You’d think something is cozy or not, but semi-cozy? Is that like a quilt that’s just a little too short? Or a cabin in the woods with just a few too many drafts? A fire in the hearth that burns a little too low?
I’m making my case for why my newest novel, Pea Body, is a semi-cozy mystery. “Cozies” — like any genre — have fairly specific conventions their writers are supposed to follow. Pea Body follows most of them, but not all, and fudges on a few. Of course I think that makes it a better novel than if I’d followed all the rules, or I would have toed the line.
For example, most cozies feature a single woman as its main character (MC). She generally has at least one a male love interest who’s connected to law enforcement in some way. This is not only to capture a bit of romantic intrigue, but to give the MC/amateur sleuth a sounding board for her theories and often an “in” with whatever investigation she’s found herself involved with.
Cozies eschew overt sex and four-letter words, so they tend to be the shy stepsisters of the more violent and gritty hard-boiled mysteries. You can tell by their covers — usually cartoons of women (or domestic pets) in a bright setting that only suggests something terrible is happening. They’re a light read.
I’ve read dozens of these books, mostly to learn the genre, and I still can’t swallow the idea that murder should be a light read.
So like any great cook, I added a few things to the cozy recipe, substituted others, and omitted the ingredients that just didn’t fit the new mix. That “cozy” taste is still there, but it’s been layered with some other flavored nuances.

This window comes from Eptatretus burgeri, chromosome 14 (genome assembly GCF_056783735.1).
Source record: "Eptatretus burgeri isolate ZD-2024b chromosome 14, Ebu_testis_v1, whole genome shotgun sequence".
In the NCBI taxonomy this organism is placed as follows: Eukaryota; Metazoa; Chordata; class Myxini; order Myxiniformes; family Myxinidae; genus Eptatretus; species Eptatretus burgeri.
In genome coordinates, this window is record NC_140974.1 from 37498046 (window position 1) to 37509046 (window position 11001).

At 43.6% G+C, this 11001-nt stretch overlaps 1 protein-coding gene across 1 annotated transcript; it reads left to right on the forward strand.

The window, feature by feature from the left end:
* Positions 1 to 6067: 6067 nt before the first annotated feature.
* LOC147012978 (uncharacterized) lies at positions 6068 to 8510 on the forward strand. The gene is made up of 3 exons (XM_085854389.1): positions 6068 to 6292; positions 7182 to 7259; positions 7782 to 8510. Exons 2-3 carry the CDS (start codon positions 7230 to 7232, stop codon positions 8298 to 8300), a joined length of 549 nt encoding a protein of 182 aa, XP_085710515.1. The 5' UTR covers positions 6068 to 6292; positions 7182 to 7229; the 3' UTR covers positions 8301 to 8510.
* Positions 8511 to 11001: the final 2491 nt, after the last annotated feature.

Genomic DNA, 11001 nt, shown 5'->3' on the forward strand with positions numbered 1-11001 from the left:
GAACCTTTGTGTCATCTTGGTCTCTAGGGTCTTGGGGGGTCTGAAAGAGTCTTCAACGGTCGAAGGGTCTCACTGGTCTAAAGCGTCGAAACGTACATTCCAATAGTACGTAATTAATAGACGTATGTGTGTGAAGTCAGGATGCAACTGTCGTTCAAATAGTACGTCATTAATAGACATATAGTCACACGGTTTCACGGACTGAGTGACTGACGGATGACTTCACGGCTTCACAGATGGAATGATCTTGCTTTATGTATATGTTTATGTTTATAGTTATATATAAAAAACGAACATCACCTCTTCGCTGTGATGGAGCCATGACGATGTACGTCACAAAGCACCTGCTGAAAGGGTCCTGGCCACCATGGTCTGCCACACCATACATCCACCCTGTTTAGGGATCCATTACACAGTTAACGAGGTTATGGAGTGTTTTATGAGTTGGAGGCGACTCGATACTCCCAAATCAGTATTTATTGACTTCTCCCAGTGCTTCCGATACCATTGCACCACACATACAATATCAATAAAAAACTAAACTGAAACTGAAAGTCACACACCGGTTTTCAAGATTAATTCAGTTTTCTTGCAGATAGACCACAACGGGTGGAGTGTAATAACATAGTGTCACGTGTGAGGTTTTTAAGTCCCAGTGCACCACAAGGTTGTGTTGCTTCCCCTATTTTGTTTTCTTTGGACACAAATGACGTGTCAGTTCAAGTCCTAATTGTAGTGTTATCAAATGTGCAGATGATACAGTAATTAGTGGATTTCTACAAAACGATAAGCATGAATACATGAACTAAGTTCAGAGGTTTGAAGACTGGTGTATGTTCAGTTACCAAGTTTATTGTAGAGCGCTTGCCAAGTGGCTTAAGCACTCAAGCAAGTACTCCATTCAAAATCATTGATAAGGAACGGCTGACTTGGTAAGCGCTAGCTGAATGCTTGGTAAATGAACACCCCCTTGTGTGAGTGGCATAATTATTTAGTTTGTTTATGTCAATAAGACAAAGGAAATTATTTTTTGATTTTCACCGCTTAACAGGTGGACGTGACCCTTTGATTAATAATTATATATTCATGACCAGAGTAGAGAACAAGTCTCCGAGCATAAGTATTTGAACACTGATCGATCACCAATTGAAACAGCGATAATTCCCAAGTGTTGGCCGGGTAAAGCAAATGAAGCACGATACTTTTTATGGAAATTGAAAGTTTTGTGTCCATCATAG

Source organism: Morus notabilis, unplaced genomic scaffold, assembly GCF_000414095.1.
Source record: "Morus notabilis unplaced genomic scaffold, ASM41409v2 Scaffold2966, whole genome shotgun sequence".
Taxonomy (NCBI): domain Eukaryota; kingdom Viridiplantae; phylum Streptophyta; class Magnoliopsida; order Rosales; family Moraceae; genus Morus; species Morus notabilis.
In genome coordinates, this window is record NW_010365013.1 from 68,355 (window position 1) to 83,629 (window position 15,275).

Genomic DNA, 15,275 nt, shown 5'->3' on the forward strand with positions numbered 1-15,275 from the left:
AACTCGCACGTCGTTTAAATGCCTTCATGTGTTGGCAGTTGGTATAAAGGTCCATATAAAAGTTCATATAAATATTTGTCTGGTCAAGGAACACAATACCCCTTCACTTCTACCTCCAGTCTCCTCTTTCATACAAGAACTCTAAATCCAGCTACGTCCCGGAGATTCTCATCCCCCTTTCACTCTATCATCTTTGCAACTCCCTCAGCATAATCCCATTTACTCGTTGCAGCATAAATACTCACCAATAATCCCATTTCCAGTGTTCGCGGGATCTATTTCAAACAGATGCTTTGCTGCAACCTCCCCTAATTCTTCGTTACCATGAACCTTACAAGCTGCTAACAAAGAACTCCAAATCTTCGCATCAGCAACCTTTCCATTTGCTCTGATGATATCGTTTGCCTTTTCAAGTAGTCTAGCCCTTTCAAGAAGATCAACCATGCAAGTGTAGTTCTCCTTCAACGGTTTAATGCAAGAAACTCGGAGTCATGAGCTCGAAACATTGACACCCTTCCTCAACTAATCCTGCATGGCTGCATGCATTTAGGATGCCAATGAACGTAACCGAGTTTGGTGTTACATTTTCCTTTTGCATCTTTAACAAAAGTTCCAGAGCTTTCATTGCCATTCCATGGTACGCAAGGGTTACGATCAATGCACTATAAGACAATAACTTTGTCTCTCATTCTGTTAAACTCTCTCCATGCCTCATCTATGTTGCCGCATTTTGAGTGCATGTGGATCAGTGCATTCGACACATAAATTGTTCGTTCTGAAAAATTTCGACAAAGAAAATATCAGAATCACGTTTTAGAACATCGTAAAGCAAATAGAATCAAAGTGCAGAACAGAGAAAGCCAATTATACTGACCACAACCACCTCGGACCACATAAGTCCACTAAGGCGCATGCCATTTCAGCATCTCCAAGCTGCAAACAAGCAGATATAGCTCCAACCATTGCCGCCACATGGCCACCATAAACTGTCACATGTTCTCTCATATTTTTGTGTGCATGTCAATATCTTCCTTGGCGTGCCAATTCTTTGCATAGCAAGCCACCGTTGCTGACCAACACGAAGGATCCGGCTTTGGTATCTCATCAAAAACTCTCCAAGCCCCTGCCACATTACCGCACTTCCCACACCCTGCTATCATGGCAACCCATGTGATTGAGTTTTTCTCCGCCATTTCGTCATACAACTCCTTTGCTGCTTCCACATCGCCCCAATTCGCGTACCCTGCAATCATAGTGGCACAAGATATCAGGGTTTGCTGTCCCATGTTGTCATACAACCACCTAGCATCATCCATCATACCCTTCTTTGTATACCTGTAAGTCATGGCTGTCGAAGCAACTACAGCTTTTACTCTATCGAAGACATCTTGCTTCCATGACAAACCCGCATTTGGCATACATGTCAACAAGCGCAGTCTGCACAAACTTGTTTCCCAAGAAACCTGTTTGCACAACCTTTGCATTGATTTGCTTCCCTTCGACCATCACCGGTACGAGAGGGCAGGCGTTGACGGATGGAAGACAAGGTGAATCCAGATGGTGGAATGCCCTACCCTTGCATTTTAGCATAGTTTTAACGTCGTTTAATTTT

Pea Body features a couple — Walt and Betty Rollin — who’ve been married many years, and have been living what’s called the “full-time RV lifestyle.” They sold their house and travel full-time in their RV.
Can you see how my premise defies the cozy convention at it’s most basic level? The series features a couple rather than a single woman, though the story is told first person from Betty’s point of view.
Another convention I couldn’t swallow was how often people in the same little cozy communities kill each other. Or get killed by some nasty outsider. Putting Walt and Betty on the road all the time means I’ll get to write about various places we’ve spent time. It’s also more credible that the same people keep running into bad circumstances — the more neighborhoods you visit, the more likely you’ll run into bad situations and awful people (trust me on this).
There are allusions to sex (Walt and Betty are happily married; why not?) and though an occasional four-letter word pops out, it’s usually from a secondary character. I see avoiding bad language as a wonderful opportunity for word play. Giving Betty and Walt substitutions for swearing makes writing their dialogue (spoken and interior) much more fun.
Does my grand experiment work? We’ll find out.
I just know a few things from this experience:
1. I learned what I was supposed to do before I chose an alternative. This way I consciously weighed the convention — and reader’s expectations — against the choices I faced.
2. I wrote the book true to the characters and to the readers I imagine would most enjoy reading about them.
3. I accepted — embraced, actually — that writing a “semi-cozy” meant I would be best served publishing my book myself rather than hunting down an agent who would (most likely) want me to change things to fit the convention.
4. I’m happy with what I wrote. In another year I might not feel this way, but for now… it’s all good.